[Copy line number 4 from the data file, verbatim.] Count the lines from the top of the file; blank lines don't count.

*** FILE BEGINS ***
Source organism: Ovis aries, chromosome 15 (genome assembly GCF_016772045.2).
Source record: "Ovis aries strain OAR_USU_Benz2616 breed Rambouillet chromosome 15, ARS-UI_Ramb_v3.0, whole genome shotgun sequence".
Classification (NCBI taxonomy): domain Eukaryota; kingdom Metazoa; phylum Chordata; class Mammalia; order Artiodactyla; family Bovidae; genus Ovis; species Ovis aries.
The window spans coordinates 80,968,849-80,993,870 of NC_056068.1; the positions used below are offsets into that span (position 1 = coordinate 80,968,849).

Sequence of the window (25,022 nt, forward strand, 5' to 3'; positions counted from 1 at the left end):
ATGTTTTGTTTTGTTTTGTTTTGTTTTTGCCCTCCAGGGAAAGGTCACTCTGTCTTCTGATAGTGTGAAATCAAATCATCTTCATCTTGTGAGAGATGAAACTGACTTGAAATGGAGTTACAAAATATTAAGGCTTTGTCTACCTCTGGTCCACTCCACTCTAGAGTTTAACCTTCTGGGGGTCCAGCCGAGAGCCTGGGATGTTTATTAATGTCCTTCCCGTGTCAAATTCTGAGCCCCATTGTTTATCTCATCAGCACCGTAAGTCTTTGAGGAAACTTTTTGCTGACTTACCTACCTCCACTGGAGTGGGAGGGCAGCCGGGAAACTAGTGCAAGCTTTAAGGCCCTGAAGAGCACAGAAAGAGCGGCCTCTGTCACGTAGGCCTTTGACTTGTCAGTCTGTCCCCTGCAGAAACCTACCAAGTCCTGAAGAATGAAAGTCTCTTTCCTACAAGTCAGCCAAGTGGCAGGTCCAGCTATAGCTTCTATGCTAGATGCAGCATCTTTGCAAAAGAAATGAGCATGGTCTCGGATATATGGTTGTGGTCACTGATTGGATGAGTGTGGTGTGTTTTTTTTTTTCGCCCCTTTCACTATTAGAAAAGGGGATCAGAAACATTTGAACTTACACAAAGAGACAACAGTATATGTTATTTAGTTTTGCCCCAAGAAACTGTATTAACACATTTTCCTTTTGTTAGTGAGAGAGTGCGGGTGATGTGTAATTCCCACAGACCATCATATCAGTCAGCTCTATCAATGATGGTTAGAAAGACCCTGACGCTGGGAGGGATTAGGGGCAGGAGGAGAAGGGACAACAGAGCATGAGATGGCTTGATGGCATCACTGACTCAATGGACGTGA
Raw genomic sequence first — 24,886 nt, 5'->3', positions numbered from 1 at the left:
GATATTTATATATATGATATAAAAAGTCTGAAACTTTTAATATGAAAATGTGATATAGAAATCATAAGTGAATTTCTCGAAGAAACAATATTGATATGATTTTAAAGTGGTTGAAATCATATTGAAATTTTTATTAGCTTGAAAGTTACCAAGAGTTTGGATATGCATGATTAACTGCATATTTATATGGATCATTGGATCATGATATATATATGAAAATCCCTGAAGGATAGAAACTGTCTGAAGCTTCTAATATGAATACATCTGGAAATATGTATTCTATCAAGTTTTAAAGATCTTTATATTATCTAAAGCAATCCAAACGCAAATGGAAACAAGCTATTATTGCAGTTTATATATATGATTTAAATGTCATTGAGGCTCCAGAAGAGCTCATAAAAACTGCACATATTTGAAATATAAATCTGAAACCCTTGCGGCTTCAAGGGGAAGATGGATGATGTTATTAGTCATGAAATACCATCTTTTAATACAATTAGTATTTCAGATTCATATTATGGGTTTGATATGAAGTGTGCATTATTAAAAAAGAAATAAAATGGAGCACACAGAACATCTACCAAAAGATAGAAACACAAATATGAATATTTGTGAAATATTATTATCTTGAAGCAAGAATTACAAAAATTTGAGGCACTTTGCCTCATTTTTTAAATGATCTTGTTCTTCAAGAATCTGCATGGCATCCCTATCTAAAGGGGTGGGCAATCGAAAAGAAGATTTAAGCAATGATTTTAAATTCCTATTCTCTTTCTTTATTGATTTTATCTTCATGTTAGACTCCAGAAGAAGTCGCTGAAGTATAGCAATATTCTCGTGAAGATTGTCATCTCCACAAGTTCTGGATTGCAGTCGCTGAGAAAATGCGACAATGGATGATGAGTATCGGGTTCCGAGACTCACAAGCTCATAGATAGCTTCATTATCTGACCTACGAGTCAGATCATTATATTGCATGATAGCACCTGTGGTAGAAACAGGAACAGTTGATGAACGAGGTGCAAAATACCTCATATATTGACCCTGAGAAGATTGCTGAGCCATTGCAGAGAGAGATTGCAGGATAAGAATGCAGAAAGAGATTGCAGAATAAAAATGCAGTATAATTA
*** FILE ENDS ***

The window spans coordinates 80,968,849-80,993,870 of NC_056068.1; the positions used below are offsets into that span (position 1 = coordinate 80,968,849).